People of all ages are part of the vintage music boom - including baby boomers buying their favourite records for the second time.
''We get a lot of seniors buying albums because they sold their collection back in the 90s," said Alex Rumboldt, an employee at Sloth Records in Calgary.
A long-time staffer at an Edmonton music store sees a similar trend of older Albertans returning to build up new record collections.
"People in their 50s and 60s who got rid of their albums years ago are back buying those same records," said Ty Yakiwchuk of Record Collector's Paradise.
An Edmonton area man who lost his album collection admitted he has been browsing through record stores again.
"I started out buying albums I lost--Zeppelin, Stones that sort of thing," said Dave Bonner, adding his new collection is relatively modest in size. "Now my musical tastes have changed and I'm looking for more blues and jazz."
"Some buy records for the novelty," said Rumboldt. "They don’t have a turntable. They frame the records and put them on the wall."
Mona Koch was looking for a novelty gift in the 45-vinyl record section while browsing Record Collector's Paradise earlier this summer.
"I’m looking for a unique gift for friends celebrating their 45th wedding anniversary," said Koch. "I want to get them a 45 for their 45th."
While she hadn't decided which one to buy, she was certain the record would not be played.
"I'll just put it in a frame and give it to them." she said.
One music format that likely never ends up in a frame is the audio cassette, which has seen a bump in popularity thanks to a Marvel movie. In 2014's Guardians of the Galaxy, the main character listens to classic rock on an old Sony Walkman cassette player throughout the film.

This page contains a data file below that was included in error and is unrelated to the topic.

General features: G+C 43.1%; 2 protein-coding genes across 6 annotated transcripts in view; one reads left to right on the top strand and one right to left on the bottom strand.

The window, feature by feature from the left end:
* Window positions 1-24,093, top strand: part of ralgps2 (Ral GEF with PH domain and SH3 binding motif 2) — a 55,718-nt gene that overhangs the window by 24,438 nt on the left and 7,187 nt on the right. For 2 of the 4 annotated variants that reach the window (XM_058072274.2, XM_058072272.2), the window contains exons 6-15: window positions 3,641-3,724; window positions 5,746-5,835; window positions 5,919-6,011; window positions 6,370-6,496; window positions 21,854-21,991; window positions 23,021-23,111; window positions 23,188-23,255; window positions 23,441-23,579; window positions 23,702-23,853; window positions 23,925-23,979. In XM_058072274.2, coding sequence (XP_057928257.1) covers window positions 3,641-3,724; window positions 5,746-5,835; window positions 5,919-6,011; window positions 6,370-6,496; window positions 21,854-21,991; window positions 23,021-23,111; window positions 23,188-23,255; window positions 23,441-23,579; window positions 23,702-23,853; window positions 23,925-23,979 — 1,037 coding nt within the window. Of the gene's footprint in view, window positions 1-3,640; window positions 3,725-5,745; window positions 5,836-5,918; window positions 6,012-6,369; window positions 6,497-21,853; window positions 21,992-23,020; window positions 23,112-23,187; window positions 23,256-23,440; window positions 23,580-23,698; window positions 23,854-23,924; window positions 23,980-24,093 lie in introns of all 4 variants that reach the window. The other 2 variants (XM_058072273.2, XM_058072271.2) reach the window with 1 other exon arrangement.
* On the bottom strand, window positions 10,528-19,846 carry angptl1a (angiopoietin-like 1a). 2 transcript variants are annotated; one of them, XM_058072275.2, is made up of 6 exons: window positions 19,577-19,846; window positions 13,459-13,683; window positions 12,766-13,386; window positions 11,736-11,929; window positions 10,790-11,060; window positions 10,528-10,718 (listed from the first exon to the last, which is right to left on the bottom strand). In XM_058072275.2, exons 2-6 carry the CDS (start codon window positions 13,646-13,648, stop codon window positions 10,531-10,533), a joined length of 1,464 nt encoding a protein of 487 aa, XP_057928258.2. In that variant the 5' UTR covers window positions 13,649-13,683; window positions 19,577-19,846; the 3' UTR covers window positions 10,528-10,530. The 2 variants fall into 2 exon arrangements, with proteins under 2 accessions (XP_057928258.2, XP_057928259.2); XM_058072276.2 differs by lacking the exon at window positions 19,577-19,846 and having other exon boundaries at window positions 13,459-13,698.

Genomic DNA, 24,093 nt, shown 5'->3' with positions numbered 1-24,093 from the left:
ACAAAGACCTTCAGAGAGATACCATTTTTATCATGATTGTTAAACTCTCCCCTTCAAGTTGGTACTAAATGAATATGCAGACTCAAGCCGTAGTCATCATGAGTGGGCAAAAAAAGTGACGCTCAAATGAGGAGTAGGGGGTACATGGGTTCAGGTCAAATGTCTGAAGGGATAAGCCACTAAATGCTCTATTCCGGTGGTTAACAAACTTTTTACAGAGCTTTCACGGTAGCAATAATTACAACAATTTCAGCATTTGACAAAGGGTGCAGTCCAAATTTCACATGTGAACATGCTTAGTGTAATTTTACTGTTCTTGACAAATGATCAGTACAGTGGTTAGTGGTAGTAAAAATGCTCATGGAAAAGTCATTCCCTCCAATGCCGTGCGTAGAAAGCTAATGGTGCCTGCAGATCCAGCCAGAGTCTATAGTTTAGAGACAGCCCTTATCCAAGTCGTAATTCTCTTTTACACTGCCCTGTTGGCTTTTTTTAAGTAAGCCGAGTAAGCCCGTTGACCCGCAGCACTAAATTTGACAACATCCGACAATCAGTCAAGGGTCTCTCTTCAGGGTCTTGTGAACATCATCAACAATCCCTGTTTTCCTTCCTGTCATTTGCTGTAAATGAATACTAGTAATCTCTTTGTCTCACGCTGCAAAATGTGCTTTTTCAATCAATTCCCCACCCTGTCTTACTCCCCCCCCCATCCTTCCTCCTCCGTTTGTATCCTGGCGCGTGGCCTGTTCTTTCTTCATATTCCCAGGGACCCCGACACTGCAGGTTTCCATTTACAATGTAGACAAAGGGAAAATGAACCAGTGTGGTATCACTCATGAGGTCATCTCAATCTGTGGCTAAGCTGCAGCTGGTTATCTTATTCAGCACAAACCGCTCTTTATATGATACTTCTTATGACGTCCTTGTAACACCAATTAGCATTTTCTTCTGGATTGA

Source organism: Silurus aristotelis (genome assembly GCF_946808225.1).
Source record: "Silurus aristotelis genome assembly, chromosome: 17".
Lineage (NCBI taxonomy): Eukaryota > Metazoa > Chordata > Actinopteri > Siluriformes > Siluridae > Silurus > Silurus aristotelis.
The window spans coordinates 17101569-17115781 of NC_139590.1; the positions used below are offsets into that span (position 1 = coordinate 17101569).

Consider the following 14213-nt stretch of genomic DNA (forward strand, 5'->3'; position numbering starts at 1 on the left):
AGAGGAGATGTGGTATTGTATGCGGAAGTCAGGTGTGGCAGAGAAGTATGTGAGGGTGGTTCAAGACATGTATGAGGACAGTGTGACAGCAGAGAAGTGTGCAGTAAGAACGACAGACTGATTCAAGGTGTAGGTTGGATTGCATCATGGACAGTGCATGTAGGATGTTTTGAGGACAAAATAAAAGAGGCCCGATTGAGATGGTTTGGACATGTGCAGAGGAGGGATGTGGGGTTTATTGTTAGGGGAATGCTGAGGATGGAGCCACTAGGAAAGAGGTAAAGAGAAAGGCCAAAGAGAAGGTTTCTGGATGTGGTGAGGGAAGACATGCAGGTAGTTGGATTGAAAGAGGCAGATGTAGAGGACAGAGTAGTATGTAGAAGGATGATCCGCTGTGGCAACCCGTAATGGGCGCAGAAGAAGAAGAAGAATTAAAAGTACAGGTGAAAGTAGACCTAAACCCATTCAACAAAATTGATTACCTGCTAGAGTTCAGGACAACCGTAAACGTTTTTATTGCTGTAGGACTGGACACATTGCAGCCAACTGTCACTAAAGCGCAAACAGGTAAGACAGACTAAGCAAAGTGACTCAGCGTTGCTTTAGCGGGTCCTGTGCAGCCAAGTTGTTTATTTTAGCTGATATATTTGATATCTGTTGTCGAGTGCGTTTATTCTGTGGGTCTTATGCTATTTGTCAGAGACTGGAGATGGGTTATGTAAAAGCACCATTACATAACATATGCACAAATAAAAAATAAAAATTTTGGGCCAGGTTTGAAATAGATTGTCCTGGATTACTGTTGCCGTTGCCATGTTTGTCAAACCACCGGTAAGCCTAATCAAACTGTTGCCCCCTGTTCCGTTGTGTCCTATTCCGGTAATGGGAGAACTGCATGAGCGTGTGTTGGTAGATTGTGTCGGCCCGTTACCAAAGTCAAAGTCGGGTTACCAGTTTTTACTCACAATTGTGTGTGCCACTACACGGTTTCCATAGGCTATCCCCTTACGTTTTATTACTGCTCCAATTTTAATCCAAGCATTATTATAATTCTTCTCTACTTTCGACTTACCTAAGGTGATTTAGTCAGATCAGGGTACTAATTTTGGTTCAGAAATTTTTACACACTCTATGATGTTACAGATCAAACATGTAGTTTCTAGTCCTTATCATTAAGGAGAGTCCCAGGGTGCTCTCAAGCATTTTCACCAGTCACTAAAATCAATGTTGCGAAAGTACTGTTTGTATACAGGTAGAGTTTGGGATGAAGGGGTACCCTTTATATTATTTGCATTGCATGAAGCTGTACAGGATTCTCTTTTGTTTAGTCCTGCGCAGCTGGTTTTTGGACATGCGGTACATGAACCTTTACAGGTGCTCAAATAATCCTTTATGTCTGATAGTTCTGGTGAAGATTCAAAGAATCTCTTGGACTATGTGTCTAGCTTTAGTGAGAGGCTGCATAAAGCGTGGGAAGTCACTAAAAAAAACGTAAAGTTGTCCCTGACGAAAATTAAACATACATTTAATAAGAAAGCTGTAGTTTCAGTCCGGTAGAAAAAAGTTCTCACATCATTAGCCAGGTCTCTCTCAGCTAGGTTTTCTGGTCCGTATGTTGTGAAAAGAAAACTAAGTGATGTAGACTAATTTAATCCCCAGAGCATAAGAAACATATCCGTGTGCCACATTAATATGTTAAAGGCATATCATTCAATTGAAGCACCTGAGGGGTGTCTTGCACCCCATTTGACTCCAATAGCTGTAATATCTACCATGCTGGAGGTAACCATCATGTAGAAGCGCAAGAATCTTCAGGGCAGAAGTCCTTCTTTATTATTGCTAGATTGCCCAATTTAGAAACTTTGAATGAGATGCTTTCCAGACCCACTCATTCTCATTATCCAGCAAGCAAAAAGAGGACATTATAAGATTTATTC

John Schultz, who works at Recordland in Calgary, says the movie did create an upsurge in cassette sales, but added that format has remained strong for decades thanks to affordable pricing and high-quality tapes made in the 1980s and 1990s.
“Most cassette buyers are under 20. They like it because it's the cheapest format they can get," he said, acknowledging long-time listeners are also fond of cassettes. "We have older folks with the ponytails trying to find their Merle Haggard or Ry Cooder tapes. They might have a good stereo set up or it could be for the deck in their car.”
For anyone with an eight-track player, there are even those cartridges available at Record Collector’s Paradise-- largely because it has access to a unique repairman. "A friend of the store refoams the old eight-tracks. It’s something our customers like," said Yakiwchuk.
But does sound quality come into play for music buyers?
"Some people don't care about the sound and others want the highest audio quality,” he said, noting the average listener may not tell the difference. But music experts know, "the original always sounds better."
Yakiwchuk says there are collectors who buy digitally-reissued LPs, while others will only buy albums created from the original analog master tape – either the original LP or a pressed version of the LP.
But there are collectors of all kinds, says Rumboldt, including those "who like to buy two copies of every record; one to listen to and the other to put on the wall," along with ‘completists’ who aim to collect every album from a particular artist or band.
The pandemic has also played a part in the resurgence of 'old school' music collectors.
“People turned to vintage music because they weren't spending money at live events,” said Yakiwchuk. “They are spending more time on their record collection, enjoying music that way."
And while there is always music to be found online or to borrow at the local public library, owning your music in a favourite format is a trend that's likely here to stay.